Identity Theft

Medicare Fraud on the Rise: 3 New Scams to Watch

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The federal government is advising senior citizens to be on the lookout for new Medicare scams that can separate you from your cash in no time at all. The focus is on three big scams that Uncle Sam wants seniors to be vigilant about – along with some tips to stop scammers in their tracks.

Here’s what the government is advising older Americans to watch out for:

1. The “Poser” Scam
The government is on the lookout for scammers who pose as Medicare employees – and you should be, too. The fraudsters either call, email or send a letter asking Medicare patients for their bank account, Social Security or credit card numbers. The federal government will never call you on the phone or send you a note looking for your bank account number or Social Security number. Anyone who claims to be from the government, and wants that data is about to commit a crime. So hang up the phone or ignore the letter.

2. The “Healthcare Reform” Scam
With the media spotlight on health care reform fading slightly, criminals are crawling out of the woodwork looking to take full financial advantage of the public’s under-awareness of health care reform. The federal government is advising seniors to watch out for scammers peddling “health care reform insurance policies” that have limited enrollment periods. To get “reform protection” seniors must hand over their Medicare numbers to the identity thieves. Some even ask for your bank account number to cover an “upfront” fee. Don’t fall for it. Nobody can sell health care reform insurance – it’s a bogus policy, and it’s to be avoided at all costs.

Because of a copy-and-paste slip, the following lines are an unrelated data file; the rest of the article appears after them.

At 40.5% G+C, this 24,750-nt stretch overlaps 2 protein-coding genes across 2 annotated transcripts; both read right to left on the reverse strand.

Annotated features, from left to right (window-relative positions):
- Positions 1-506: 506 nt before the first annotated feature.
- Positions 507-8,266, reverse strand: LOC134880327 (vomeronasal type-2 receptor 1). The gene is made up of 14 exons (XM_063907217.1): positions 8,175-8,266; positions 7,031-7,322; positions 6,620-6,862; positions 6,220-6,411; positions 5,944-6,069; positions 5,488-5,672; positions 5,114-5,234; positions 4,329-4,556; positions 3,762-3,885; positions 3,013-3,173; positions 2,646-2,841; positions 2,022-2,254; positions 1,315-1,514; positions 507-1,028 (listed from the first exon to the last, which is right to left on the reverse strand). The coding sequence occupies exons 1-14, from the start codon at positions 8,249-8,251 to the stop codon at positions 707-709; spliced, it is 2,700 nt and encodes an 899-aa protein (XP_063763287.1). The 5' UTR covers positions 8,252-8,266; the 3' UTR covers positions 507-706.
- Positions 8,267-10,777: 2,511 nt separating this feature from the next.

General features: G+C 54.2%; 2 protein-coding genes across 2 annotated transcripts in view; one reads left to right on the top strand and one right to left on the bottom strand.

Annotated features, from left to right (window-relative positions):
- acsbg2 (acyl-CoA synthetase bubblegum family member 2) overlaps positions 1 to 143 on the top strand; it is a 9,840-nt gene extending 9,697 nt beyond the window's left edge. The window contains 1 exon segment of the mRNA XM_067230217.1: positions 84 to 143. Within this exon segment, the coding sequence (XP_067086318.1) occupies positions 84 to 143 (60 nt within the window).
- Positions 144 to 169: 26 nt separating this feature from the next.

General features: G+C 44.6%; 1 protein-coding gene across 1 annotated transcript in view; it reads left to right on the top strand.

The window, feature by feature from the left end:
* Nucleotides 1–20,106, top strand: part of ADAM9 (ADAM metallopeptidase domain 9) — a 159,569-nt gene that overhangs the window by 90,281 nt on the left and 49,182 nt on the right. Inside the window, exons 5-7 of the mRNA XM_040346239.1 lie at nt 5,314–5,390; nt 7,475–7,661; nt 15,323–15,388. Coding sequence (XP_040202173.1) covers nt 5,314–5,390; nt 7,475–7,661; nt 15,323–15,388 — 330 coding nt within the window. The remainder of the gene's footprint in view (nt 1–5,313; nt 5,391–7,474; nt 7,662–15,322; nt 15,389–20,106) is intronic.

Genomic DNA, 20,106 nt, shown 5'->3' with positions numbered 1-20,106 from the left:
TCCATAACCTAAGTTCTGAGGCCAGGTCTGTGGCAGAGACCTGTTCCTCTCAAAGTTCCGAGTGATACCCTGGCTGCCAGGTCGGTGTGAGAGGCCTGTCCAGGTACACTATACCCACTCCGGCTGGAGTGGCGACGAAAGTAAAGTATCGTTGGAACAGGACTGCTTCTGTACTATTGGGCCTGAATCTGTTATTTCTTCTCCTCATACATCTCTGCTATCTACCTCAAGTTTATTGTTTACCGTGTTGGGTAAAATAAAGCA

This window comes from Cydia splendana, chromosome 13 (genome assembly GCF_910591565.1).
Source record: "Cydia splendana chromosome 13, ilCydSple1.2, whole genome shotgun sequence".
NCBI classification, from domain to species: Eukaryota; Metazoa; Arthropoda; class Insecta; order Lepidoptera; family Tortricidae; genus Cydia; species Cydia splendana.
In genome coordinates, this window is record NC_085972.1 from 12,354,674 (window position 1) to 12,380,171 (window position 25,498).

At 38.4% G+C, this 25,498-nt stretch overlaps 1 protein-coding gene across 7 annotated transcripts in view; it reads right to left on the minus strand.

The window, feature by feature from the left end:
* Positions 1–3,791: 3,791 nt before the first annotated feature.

3. The “Free Lunch” Scam
Some crooks  – especially in the inner cities – will try to lure vulnerable seniors to phony health clinics with the promise of a free meal or a free gift. Once at the clinic, the scammers will try to get your Medicare number and use it to commit Medicare fraud. Again, no official government program offers free gifts to get you to go to a health clinic – turn this invitation down flat.

Health care giant Humana has a good list of rules to live by for Medicare recipients looking to avoid consumer fraud. Here’s a look:

Keep your personal information safe:

  • Don’t give your information to anyone who comes to your home or calls you uninvited selling Medicare-related products.
  • Only give personal information to doctors or other providers who are approved by Medicare and to people in the community who work with Medicare, like your State Health Insurance Assistance Program or the Social Security Administration.
  • Call 1-800-MEDICARE (1-800-633-4227); (TTY users call 1-866-653-4261) 24 hours a day, 7 days a week, if you aren’t sure if a provider is approved by Medicare.

If you lose your Medicare card or it is stolen:

  • Call the Social Security Administration (SSA) at 1-800-772-1213.

If you think someone used your personal information:

  • Call 1-800-MEDICARE (1-800-633-4227); TTY users call 1-877-486-2048 24 hours a day, 7 days a week.
  • Or call the Fraud Hotline of the HHS Office of the Inspector General at 1-800-447-8477; TTY users call 1-800-377-4950.
  • Or call the Federal Trade Commission’s ID Theft Hotline at 1-877-438-4338 to make a report; TTY users call 1-866-653-4261.

Photo by Geir Halvorsen, via Flickr

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